The old adage advises people not to interfere when their opponents seem intent on driving themselves to failure. The leaders of China and India appear to understand that well. Seeing that the West will adopt senseless restrictions on energy production and economic output, they have declined to jump off the same cliff themselves, throwing the G-8 conference into a turmoil that will be unfortunately brief:
Hopes of a deal on climate change at the Group of Eight industrialised nations summit in Italy were today hanging by a thread.
As world leaders sat down for a working lunch at the start of a three day meeting of the G8, it emerged that negotiations had failed to reach agreement on halving greenhouse gas emissions by 2050.
Summit negotiators, who do the hard bargaining before the heads of state arrive to complete the agreements, failed to make progress on the issue in talks that continued late last night. China and India are understood to have blocked any mention of the target in the draft communiqué, insisting that the developed economies should promise to cut their own emissions sharply by 2020 before asking developing nations to commit to a long term target.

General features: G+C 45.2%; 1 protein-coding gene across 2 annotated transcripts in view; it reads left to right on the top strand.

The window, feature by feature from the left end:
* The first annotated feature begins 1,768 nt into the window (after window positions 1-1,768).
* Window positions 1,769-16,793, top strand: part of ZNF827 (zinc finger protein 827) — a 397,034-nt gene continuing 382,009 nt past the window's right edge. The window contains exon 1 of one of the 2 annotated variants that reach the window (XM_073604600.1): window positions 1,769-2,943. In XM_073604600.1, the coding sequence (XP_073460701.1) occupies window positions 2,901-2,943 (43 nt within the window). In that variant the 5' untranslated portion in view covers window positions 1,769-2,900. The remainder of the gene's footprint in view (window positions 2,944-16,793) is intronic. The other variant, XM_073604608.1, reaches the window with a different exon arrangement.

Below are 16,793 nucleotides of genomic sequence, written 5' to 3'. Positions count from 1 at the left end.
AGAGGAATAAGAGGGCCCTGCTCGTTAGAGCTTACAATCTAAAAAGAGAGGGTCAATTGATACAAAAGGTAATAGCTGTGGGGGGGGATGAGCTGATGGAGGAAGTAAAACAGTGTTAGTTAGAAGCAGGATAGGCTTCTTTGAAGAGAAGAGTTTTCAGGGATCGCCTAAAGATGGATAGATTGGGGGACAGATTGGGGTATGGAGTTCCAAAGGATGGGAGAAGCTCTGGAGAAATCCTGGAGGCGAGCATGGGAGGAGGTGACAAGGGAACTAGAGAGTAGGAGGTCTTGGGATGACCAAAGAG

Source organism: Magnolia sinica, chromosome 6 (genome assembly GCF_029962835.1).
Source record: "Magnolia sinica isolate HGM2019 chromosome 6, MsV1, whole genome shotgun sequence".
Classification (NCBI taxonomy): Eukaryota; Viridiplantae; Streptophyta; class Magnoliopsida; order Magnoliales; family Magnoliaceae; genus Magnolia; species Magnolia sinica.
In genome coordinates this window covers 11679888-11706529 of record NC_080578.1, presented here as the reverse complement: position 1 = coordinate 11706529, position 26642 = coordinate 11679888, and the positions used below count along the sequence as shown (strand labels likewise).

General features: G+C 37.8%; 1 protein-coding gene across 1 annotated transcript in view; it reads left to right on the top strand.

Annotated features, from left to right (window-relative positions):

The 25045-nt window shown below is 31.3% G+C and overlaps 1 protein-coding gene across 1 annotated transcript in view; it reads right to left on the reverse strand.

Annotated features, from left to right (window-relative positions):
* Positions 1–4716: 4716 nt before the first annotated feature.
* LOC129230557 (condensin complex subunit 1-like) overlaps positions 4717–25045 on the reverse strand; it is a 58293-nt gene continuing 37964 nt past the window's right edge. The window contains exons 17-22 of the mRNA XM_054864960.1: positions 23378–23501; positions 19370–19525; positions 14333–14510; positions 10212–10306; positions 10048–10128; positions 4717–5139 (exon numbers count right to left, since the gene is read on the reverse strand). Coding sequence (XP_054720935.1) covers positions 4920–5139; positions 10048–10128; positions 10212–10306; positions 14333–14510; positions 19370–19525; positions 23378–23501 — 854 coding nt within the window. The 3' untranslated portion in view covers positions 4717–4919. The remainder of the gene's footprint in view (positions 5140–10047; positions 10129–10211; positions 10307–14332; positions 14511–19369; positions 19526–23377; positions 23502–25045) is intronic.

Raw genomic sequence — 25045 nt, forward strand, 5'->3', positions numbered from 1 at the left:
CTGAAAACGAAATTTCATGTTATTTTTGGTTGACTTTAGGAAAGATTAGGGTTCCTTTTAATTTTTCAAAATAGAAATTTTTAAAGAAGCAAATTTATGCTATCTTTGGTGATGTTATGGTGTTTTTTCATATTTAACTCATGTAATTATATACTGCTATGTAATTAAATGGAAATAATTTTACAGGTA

The breakdown in negotiations has undermined President Obama’s chances of producing a diplomatic coup when he chairs talks on climate change at a meeting of the 17-nation Major Economies Forum tomorrow.
That’s what will make the kerfuffle short-lived. China and India won’t really matter in this conference. Obama would like to get them on board in order to smooth passage of his agreement, but he’s going to get that agreement no matter what he does. He needs to show something more on this trip than a meaningless reduction in nuclear arms with Russia, and a damaging agreement to kill Western economies and lower the standard of living in America over the long haul is exactly what he wants. And he’ll say anything to get it, with or without India or China.
The better question will be what happens when he gets it. The Senate passed a non-binding resolution in the Clinton administration telling the President not to bother submitting Kyoto for ratification without China and India agreeing to its restrictions. That resolution passed unanimously. More than a decade later, some Senators might be willing to handicap America for the benefit of China, but that will be a tough sell for most of them. Any treaty requires 67 votes, and I’d be surprised if Obama could muster even half of that for Son of Kyoto.
Obama may plan to return home, waving a piece of paper over his head to the adoring masses of the White House press corps, claiming a victory for climate change in our time, but that’s as far as it will go without the two most populous nations on Earth exempting themselves from it. Obama will push for the limitations in other ways, though, through Congress and the EPA, while China retains its economic advantage over the US, and India builds one.